When a line is detected using the
rSense() function, another subroutine
is called to react in some way to the
presence of the line and
analyze the outcome of
the actions taken.
This new subroutine
implements the basic
algorithm of our program.
It is shown in Figure 3.
The code in Figure 3
begins by reading the line
sensors and storing them
in the variable CurState. It
then searches the robot’s
memory to see if that
state has been memorized
some time in the past.
The robot’s memory is composed
of three arrays: GoodState,
ActionTo Take, and ConfidenceLevel.
The GoodState array holds the
robot’s views of the world (the line
sensor data) that it has determined to
be important. The corresponding
element in the array Action To Take
identifies what action the robot should
take when this line sensor
configuration is detected.
The final array ConfidenceLevel
keeps track of how well this memory is
working. The use of these arrays will
become clearer as we proceed.
Referring back to Figure 3, a
for-loop is next used to search GoodState
to see if it contains the current state of
the line sensors. If it does, the variable
InMemory is set to TRUE, and the
value of the corresponding element
of Action To Take is used to compute
a subroutine name which is then
called to cause the desired action to
Most computer languages do not
have the ability to gosub to a variable
name, so if you are not using
RobotBASIC, this area of the code
could be implemented using if-
statements or a switch-case construct.
After the action is performed, the
program must decide if a rewarding
result occurred. As discussed earlier,
there are two criteria for this
evaluation. If the line sensors indicate
that the center sensor detects the line,
then the variable Reward is set to
strengthened. If the action does not
produce desirable results, then the
memory should be weakened and
eventually discarded. This evaluation
process not only allows the robot to
determine what works, it also allows it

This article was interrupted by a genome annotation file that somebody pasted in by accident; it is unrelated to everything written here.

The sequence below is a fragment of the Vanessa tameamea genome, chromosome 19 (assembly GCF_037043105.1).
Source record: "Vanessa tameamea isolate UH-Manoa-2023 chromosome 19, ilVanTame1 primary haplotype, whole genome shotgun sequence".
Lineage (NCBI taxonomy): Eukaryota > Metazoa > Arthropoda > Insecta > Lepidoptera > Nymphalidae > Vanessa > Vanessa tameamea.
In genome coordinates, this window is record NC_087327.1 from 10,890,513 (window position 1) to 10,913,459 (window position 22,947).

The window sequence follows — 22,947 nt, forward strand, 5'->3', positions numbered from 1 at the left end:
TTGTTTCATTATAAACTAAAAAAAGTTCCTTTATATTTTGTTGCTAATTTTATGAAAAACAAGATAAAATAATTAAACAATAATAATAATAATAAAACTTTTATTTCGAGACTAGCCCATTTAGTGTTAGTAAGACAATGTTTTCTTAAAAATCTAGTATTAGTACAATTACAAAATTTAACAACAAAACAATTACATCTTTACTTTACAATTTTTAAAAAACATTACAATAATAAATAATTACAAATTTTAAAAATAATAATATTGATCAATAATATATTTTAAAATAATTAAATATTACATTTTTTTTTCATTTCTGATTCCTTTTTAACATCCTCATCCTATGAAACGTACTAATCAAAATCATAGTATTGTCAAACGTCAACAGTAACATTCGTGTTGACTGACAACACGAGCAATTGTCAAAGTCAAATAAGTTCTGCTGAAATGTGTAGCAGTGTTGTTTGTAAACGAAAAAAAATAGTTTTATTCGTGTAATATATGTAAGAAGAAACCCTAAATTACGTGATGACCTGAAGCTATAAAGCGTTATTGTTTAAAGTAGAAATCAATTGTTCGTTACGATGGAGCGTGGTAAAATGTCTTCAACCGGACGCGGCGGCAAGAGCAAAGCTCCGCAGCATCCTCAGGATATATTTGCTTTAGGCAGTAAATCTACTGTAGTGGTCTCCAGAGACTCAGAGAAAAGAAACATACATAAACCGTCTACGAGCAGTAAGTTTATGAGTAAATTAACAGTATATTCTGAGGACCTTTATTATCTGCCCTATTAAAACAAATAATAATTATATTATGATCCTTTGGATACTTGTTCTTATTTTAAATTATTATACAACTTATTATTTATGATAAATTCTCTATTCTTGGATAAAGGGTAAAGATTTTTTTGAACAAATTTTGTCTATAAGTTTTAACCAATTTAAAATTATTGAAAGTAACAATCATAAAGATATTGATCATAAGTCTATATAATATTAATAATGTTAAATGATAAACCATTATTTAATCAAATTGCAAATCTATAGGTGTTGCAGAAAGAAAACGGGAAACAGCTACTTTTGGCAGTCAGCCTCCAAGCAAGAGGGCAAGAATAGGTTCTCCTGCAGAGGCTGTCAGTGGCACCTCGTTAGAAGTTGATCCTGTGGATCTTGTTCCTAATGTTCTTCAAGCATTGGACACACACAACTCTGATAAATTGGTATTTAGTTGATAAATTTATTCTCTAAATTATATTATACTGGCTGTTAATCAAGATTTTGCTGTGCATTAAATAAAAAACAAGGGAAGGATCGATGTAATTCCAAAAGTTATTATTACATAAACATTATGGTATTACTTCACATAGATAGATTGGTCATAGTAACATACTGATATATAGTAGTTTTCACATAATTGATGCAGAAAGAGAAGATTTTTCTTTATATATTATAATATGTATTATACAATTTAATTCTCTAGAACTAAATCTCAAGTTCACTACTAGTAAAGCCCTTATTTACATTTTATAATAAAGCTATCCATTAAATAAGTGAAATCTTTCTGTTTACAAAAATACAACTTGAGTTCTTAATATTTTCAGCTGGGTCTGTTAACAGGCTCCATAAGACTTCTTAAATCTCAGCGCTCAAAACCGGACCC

to change its mind about what works
when the environment changes.
Obviously, the robot must be able
to determine if a particular action is
helping it achieve its goal. Our robot
will have a group of five line sensors
for collecting information about its
environment. Actions that cause the
middle sensor of the group to detect a
line will be deemed beneficial because
the goal is actually being met. If this is
the only criteria though, the system
would be simplistic at best. What is
needed is a way to evaluate if a
particular action helps achieve the
goal, even if that action does not
immediately cause the robot to see the
line with the center sensor. We will
address this problem shortly.
// genetically turn away from walls
if rFeel() then rTurn (140+Random(80))
// something got our attention
if !rFeel() then rForward 1
All this sounds complicated, but it
is easily implemented in code.
Furthermore, the programming itself
should help clarify the concepts. A real
robot could be programmed to confirm
our assertions, but RobotBASIC’s
integrated simulated robot allows us to
experiment in an environment that is
easier to control and implement.
Figure 1 shows a simplified
version of the RobotBASIC program we
used. After some initialization (which
creates the environment full of line
segments shown in Figure 2), an
endless loop causes the robot to roam
around and observe its environment.
The subroutine that performs these
actions uses the robot’s perimeter
sensors which are read with the
function rFeel() to avoid walls as it
moves around. Think of this as a
built-in reflex reaction to a hot or
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